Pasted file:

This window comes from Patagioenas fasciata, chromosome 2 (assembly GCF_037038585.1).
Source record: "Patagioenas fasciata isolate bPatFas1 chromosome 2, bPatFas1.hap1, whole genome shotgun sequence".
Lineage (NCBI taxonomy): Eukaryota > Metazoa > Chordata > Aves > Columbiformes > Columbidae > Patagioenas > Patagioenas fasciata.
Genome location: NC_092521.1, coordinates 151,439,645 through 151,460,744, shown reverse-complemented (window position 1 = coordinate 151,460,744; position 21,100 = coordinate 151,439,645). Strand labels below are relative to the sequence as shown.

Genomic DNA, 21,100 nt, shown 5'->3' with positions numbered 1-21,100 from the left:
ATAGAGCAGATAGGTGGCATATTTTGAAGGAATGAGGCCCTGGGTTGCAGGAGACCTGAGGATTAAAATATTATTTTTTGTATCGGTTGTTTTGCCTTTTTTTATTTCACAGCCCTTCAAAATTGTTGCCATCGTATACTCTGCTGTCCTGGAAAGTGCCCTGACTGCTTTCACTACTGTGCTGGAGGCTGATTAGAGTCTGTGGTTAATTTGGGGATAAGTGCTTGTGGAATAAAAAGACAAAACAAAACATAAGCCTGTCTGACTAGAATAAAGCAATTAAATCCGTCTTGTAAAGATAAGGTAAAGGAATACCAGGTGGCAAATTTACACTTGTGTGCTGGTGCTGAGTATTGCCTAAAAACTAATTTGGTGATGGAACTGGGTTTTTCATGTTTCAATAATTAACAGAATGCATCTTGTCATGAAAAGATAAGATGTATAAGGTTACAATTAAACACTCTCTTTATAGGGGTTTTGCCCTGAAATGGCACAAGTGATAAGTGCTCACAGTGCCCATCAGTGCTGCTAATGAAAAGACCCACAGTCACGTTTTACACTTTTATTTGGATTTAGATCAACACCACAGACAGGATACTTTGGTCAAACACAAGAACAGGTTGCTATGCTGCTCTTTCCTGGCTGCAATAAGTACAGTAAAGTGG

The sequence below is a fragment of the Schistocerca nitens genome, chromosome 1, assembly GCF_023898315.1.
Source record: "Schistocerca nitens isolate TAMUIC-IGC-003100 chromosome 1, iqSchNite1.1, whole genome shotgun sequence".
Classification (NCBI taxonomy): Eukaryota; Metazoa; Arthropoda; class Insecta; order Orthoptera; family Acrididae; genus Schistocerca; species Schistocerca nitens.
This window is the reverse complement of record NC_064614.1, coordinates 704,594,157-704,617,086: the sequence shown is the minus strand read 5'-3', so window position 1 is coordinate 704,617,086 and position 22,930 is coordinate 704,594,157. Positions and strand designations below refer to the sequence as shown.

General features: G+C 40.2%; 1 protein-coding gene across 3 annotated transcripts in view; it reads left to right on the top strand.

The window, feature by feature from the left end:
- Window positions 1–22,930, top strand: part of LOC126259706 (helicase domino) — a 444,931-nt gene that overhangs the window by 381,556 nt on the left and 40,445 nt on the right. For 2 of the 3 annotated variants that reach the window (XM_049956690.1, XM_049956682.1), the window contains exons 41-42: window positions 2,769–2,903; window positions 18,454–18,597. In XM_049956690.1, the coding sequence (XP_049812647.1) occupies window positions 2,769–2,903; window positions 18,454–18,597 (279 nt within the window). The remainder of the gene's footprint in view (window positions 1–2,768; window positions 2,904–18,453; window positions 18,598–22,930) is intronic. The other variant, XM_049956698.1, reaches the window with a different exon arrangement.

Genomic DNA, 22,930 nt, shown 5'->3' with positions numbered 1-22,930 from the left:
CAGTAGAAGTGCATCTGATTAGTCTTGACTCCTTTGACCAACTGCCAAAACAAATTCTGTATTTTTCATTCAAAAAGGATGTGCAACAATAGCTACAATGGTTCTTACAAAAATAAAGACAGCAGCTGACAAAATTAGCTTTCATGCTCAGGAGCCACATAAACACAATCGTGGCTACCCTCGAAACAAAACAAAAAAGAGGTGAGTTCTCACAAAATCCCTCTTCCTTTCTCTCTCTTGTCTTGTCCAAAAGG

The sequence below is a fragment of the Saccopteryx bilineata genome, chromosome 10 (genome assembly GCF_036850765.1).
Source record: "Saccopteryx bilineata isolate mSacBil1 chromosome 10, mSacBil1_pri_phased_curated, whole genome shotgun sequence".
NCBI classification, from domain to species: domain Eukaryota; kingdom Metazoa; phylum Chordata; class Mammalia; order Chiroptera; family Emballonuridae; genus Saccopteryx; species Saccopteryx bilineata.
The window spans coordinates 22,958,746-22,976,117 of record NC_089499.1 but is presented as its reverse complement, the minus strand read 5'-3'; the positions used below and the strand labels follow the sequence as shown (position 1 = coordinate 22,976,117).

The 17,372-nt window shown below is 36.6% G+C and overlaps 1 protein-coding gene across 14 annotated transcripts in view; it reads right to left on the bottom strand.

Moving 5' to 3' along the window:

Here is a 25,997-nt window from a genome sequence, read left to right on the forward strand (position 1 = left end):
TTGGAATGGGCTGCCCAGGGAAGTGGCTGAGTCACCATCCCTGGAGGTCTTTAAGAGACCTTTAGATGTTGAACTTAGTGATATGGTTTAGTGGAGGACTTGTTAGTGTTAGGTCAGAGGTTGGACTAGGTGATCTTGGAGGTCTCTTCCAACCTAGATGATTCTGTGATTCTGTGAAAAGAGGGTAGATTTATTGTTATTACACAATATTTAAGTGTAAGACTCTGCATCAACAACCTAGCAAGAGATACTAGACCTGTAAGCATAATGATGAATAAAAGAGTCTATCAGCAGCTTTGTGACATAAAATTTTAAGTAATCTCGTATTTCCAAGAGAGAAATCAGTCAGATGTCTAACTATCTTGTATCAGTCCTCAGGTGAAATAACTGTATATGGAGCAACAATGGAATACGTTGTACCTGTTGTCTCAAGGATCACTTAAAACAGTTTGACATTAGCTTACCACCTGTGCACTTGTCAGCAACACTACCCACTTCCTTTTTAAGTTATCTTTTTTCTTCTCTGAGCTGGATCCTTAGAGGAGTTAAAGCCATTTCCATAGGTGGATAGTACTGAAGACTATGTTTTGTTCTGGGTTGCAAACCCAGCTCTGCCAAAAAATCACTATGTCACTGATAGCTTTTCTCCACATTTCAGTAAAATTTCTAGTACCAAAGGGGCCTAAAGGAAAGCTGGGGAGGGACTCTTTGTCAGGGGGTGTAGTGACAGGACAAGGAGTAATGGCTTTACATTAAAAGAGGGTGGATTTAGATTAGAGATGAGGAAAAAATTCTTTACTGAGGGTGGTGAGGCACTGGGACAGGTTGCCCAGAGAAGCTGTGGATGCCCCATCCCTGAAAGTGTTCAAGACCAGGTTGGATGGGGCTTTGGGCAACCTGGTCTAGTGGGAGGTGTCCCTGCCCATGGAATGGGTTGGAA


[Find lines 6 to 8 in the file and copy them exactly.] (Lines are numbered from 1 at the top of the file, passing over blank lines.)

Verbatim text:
ATAGAGCAGATAGGTGGCATATTTTGAAGGAATGAGGCCCTGGGTTGCAGGAGACCTGAGGATTAAAATATTATTTTTTGTATCGGTTGTTTTGCCTTTTTTTATTTCACAGCCCTTCAAAATTGTTGCCATCGTATACTCTGCTGTCCTGGAAAGTGCCCTGACTGCTTTCACTACTGTGCTGGAGGCTGATTAGAGTCTGTGGTTAATTTGGGGATAAGTGCTTGTGGAATAAAAAGACAAAACAAAACATAAGCCTGTCTGACTAGAATAAAGCAATTAAATCCGTCTTGTAAAGATAAGGTAAAGGAATACCAGGTGGCAAATTTACACTTGTGTGCTGGTGCTGAGTATTGCCTAAAAACTAATTTGGTGATGGAACTGGGTTTTTCATGTTTCAATAATTAACAGAATGCATCTTGTCATGAAAAGATAAGATGTATAAGGTTACAATTAAACACTCTCTTTATAGGGGTTTTGCCCTGAAATGGCACAAGTGATAAGTGCTCACAGTGCCCATCAGTGCTGCTAATGAAAAGACCCACAGTCACGTTTTACACTTTTATTTGGATTTAGATCAACACCACAGACAGGATACTTTGGTCAAACACAAGAACAGGTTGCTATGCTGCTCTTTCCTGGCTGCAATAAGTACAGTAAAGTGG

The sequence below is a fragment of the Schistocerca nitens genome, chromosome 1, assembly GCF_023898315.1.
Source record: "Schistocerca nitens isolate TAMUIC-IGC-003100 chromosome 1, iqSchNite1.1, whole genome shotgun sequence".